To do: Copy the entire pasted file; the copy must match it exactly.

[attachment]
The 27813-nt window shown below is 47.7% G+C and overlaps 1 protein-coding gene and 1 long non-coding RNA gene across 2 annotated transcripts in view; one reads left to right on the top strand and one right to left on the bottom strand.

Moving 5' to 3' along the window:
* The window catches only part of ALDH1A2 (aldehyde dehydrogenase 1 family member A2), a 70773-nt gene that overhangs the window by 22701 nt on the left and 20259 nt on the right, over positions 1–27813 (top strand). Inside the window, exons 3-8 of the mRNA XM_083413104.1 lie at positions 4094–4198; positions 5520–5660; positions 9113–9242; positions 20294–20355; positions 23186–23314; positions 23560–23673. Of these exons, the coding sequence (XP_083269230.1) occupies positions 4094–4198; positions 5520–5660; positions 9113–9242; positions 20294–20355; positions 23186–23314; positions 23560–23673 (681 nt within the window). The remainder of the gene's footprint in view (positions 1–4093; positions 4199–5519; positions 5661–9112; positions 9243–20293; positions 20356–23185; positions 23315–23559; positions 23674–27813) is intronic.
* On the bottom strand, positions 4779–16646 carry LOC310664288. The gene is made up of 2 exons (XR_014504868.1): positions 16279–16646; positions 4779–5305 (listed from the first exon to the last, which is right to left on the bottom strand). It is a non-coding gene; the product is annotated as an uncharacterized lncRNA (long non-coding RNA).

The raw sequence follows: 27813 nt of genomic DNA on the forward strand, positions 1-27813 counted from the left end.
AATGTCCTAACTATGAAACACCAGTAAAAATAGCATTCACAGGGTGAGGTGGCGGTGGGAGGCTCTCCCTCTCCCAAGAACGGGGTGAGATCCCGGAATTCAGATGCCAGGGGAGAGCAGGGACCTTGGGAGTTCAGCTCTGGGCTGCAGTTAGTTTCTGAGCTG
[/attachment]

The 27813-nt window shown below is 47.7% G+C and overlaps 1 protein-coding gene and 1 long non-coding RNA gene across 2 annotated transcripts in view; one reads left to right on the top strand and one right to left on the bottom strand.

Moving 5' to 3' along the window:
* The window catches only part of ALDH1A2 (aldehyde dehydrogenase 1 family member A2), a 70773-nt gene that overhangs the window by 22701 nt on the left and 20259 nt on the right, over positions 1–27813 (top strand). Inside the window, exons 3-8 of the mRNA XM_083413104.1 lie at positions 4094–4198; positions 5520–5660; positions 9113–9242; positions 20294–20355; positions 23186–23314; positions 23560–23673. Of these exons, the coding sequence (XP_083269230.1) occupies positions 4094–4198; positions 5520–5660; positions 9113–9242; positions 20294–20355; positions 23186–23314; positions 23560–23673 (681 nt within the window). The remainder of the gene's footprint in view (positions 1–4093; positions 4199–5519; positions 5661–9112; positions 9243–20293; positions 20356–23185; positions 23315–23559; positions 23674–27813) is intronic.
* On the bottom strand, positions 4779–16646 carry LOC310664288. The gene is made up of 2 exons (XR_014504868.1): positions 16279–16646; positions 4779–5305 (listed from the first exon to the last, which is right to left on the bottom strand). It is a non-coding gene; the product is annotated as an uncharacterized lncRNA (long non-coding RNA).

The raw sequence follows: 27813 nt of genomic DNA on the forward strand, positions 1-27813 counted from the left end.
AATGTCCTAACTATGAAACACCAGTAAAAATAGCATTCACAGGGTGAGGTGGCGGTGGGAGGCTCTCCCTCTCCCAAGAACGGGGTGAGATCCCGGAATTCAGATGCCAGGGGAGAGCAGGGACCTTGGGAGTTCAGCTCTGGGCTGCAGTTAGTTTCTGAGCTG